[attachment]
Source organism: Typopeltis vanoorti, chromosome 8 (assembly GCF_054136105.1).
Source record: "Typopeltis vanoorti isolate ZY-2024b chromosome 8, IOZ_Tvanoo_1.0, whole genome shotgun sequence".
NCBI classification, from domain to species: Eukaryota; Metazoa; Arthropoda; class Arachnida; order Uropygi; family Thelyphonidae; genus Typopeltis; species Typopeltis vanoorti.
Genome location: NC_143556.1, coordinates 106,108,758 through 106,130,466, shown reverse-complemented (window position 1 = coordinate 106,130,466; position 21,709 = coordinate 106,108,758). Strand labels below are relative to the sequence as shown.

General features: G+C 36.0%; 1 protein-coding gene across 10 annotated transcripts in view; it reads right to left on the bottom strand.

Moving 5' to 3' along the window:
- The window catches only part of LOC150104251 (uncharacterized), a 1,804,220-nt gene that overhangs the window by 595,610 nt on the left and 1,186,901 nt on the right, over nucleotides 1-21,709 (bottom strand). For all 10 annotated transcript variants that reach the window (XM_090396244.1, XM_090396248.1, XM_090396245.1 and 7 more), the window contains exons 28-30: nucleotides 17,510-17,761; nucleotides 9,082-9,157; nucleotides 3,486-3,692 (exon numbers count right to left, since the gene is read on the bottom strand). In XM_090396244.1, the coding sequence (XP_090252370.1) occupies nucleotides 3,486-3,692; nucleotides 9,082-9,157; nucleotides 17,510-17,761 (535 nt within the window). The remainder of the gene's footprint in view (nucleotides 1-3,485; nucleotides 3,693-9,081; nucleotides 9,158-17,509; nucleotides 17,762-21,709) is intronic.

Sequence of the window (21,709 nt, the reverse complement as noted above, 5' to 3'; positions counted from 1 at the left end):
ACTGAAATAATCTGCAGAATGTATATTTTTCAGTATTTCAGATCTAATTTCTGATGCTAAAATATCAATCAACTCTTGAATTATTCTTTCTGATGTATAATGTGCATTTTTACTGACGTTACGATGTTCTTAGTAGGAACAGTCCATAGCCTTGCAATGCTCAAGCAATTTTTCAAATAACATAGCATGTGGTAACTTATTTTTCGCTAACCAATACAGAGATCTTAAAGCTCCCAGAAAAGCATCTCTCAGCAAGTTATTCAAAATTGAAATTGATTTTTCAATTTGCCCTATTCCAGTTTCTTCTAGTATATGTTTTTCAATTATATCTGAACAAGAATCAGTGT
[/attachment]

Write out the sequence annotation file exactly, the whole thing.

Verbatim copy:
Source organism: Typopeltis vanoorti, chromosome 8 (assembly GCF_054136105.1).
Source record: "Typopeltis vanoorti isolate ZY-2024b chromosome 8, IOZ_Tvanoo_1.0, whole genome shotgun sequence".
NCBI classification, from domain to species: Eukaryota; Metazoa; Arthropoda; class Arachnida; order Uropygi; family Thelyphonidae; genus Typopeltis; species Typopeltis vanoorti.
Genome location: NC_143556.1, coordinates 106,108,758 through 106,130,466, shown reverse-complemented (window position 1 = coordinate 106,130,466; position 21,709 = coordinate 106,108,758). Strand labels below are relative to the sequence as shown.

General features: G+C 36.0%; 1 protein-coding gene across 10 annotated transcripts in view; it reads right to left on the bottom strand.

Moving 5' to 3' along the window:
- The window catches only part of LOC150104251 (uncharacterized), a 1,804,220-nt gene that overhangs the window by 595,610 nt on the left and 1,186,901 nt on the right, over nucleotides 1-21,709 (bottom strand). For all 10 annotated transcript variants that reach the window (XM_090396244.1, XM_090396248.1, XM_090396245.1 and 7 more), the window contains exons 28-30: nucleotides 17,510-17,761; nucleotides 9,082-9,157; nucleotides 3,486-3,692 (exon numbers count right to left, since the gene is read on the bottom strand). In XM_090396244.1, the coding sequence (XP_090252370.1) occupies nucleotides 3,486-3,692; nucleotides 9,082-9,157; nucleotides 17,510-17,761 (535 nt within the window). The remainder of the gene's footprint in view (nucleotides 1-3,485; nucleotides 3,693-9,081; nucleotides 9,158-17,509; nucleotides 17,762-21,709) is intronic.

Sequence of the window (21,709 nt, the reverse complement as noted above, 5' to 3'; positions counted from 1 at the left end):
ACTGAAATAATCTGCAGAATGTATATTTTTCAGTATTTCAGATCTAATTTCTGATGCTAAAATATCAATCAACTCTTGAATTATTCTTTCTGATGTATAATGTGCATTTTTACTGACGTTACGATGTTCTTAGTAGGAACAGTCCATAGCCTTGCAATGCTCAAGCAATTTTTCAAATAACATAGCATGTGGTAACTTATTTTTCGCTAACCAATACAGAGATCTTAAAGCTCCCAGAAAAGCATCTCTCAGCAAGTTATTCAAAATTGAAATTGATTTTTCAATTTGCCCTATTCCAGTTTCTTCTAGTATATGTTTTTCAATTATATCTGAACAAGAATCAGTGT